“Moderate rebels”—yeah, right! [Source:]

When an American living in Latakia saw a false report in the Los Angeles Times about how the Syrian uprising began, she contacted the journalist who wrote the story. The journalist admitted that she lived in Lebanon and based her report only on rumors supplied by anti-Assad forces.

The woman then tried to contact a Times editor whose information she had been provided, but the editor never emailed her back.

The media similarly misled Americans when it came to the chemical-weapon attack in eastern Ghoutta, Douma and other locations that were used as a pretext for the U.S. bombing of Syria.

A key source for the claims were the White Helmets—an al-Qaeda affiliate whose founder was a British intelligence agent.

White Helmets in action. Their humanitarian work, however, is a front for involvement in intelligence operations, including the spread of disinformation. [Source:]

A man interviewed in the film said that he lived in Douma where one of the chemical attacks was supposed to have taken place and never saw evidence of it; he thinks it was a play or show—a lie that never happened.

How was it possible, he asked, that people were walking around the area openly—without getting sick or killed when these chemicals were supposed to be deadly? And why would Assad use these weapons on his own people when he had liberated most of the country without them?

Two men collecting samples from the scene of an alleged chemical attack with almost no protection. If there really had been an attack, they would have instantly been killed without protection but were not. [Source: Photo provided to the author by Theodore Postol]

Other Syrians testified in the film to the widespread revulsion in the country for the foreign-backed jihadists who committed horrific atrocities, ranging from torture to beheadings to the seizing of medicine and food aid to the converting of hospitals into jails.

Syria, jihadists, execution, war crimes, Bashar al Assad
Jihadist pictured executing a POW in violation of the Geneva Convention. [Source:]

The Syrian Army—which included all ethnic groups in the country—was heralded for protecting the people from the terrorists and restoring law and order in areas they took back.

Russian troops were also looked upon favorably by Syrians for assisting Assad in freeing the country from foreign aggression.

Russian troops in Syria were largely well-received, unlike the Americans, because they were invited into the country by the Syrian government and were not there to steal Syria’s oil. [Source:]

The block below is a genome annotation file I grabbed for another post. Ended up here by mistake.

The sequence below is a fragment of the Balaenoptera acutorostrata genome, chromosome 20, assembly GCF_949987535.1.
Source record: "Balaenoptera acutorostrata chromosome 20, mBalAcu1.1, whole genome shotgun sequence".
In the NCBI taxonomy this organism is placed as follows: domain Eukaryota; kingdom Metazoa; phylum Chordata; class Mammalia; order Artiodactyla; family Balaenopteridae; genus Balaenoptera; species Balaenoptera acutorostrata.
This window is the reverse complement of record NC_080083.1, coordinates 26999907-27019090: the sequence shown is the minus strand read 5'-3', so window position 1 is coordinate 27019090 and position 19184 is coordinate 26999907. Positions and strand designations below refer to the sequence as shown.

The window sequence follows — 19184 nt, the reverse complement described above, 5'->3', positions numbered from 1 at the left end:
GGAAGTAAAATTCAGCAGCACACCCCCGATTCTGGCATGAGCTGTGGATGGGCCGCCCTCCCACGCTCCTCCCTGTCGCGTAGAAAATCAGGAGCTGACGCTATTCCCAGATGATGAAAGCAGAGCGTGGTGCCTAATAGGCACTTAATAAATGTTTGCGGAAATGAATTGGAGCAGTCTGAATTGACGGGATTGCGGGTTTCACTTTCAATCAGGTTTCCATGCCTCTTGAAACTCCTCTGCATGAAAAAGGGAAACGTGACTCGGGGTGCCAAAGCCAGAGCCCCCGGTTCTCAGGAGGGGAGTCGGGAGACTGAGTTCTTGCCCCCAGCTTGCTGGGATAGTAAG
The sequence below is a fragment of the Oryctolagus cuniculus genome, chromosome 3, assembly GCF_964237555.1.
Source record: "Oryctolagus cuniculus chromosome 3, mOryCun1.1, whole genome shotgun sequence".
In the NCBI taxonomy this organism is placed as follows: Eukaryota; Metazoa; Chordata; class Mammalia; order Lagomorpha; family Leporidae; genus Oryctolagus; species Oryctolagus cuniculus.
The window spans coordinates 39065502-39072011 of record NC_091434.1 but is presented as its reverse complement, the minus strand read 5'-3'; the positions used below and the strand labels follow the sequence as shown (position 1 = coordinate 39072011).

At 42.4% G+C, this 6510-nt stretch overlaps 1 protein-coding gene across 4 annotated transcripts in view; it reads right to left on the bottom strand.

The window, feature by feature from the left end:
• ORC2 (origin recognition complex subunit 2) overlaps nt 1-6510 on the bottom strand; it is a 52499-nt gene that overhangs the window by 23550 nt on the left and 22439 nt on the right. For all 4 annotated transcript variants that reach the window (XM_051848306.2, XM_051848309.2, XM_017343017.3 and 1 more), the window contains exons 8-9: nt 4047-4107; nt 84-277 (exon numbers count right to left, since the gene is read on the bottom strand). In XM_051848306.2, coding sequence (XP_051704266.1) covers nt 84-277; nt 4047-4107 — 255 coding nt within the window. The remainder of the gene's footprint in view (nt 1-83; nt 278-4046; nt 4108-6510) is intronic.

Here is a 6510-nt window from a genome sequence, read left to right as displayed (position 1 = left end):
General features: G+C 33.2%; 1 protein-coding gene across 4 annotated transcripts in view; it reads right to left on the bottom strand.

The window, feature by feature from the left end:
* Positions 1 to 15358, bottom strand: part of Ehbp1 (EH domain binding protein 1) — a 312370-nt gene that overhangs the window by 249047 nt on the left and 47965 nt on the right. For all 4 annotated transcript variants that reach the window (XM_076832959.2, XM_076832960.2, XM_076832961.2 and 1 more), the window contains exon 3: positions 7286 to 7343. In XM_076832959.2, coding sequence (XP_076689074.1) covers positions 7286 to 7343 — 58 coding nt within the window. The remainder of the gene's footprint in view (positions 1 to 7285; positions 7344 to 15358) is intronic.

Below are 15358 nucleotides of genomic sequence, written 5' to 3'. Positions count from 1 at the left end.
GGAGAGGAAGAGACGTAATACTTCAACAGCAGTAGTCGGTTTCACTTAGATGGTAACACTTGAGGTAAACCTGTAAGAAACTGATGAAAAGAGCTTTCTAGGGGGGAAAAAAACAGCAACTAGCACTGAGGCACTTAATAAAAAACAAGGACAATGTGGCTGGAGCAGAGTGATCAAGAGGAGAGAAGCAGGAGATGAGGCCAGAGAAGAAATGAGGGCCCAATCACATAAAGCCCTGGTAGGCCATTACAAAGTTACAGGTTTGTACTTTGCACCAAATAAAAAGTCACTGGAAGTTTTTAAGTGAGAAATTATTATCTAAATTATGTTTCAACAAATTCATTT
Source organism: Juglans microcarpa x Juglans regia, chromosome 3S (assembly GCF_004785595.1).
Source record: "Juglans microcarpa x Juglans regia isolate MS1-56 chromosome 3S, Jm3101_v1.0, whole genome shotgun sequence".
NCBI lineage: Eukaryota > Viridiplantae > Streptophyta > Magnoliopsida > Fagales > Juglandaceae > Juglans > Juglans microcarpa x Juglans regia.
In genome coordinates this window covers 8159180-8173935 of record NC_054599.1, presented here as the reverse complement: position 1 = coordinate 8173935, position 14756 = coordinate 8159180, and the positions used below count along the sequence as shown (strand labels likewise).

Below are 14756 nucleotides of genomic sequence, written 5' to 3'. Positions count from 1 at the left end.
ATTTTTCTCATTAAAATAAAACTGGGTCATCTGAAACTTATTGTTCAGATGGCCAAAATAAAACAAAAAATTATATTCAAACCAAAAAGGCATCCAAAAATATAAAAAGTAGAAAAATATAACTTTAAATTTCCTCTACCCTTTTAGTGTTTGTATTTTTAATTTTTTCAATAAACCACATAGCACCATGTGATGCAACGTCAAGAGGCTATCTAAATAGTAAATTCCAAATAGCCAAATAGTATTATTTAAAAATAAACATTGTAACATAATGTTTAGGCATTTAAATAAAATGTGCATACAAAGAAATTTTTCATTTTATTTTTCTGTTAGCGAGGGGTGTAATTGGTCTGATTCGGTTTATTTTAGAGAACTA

The main pretext for the application of U.S. sanctions was the testimony of an alleged Syrian defector named “Caesar” who displayed images of tortured and mutilated Syrians, many of whom were actually Syrian Army soldiers.

When he appeared before Congress, Caesar wore a hood over his face to mask his identity and was brought there by his “case officer,” implying that he was working for the CIA.

Hooded Caesar displaying photos of gruesome human rights abuses before the U.S. Congress. Many of the photos were actually of Syrian government soldiers. Caesar was brought to Congress by his “case officer,” marking him as a probable CIA “asset,” doing the Agency’s bidding. [Source:]

“U.S. Sanctions Have Brought Syria Back to the Stone Age”

60 Minutes’ narrative about Syria was further debunked in March by the testimony of Syrian doctors before the International People’s Tribunal on U.S. Imperialism, which aims to spotlight the pernicious impact of U.S. sanctions on countries around the world.

These doctors emphasized the cruelty of U.S. sanctions on Syria, which have deprived its people of needed medicines and crippled its already war-ravaged economy.

Comparison was made with Iraq in the 1990s, where sanctions that were applied following the bombing of Iraq’s infrastructure in the first Persian Gulf War resulted in the deaths of half a million Iraqi children, according to Secretary of State Madeleine Albright.

Iraqi women nurse their sick children in a Baghdad hospital in 1998 – these are the real victims of sanctions
Impoverished Iraqis victimized by U.S. sanctions in the 1990s. [Source:]

Counter to what 60 Minutes claimed, the doctors said that it was jihadist rebels who had shelled Syrian hospitals and murdered other doctors, and destroyed pharmaceutical factories—which is what has made the country ill-equipped to deal with the on-going humanitarian crisis.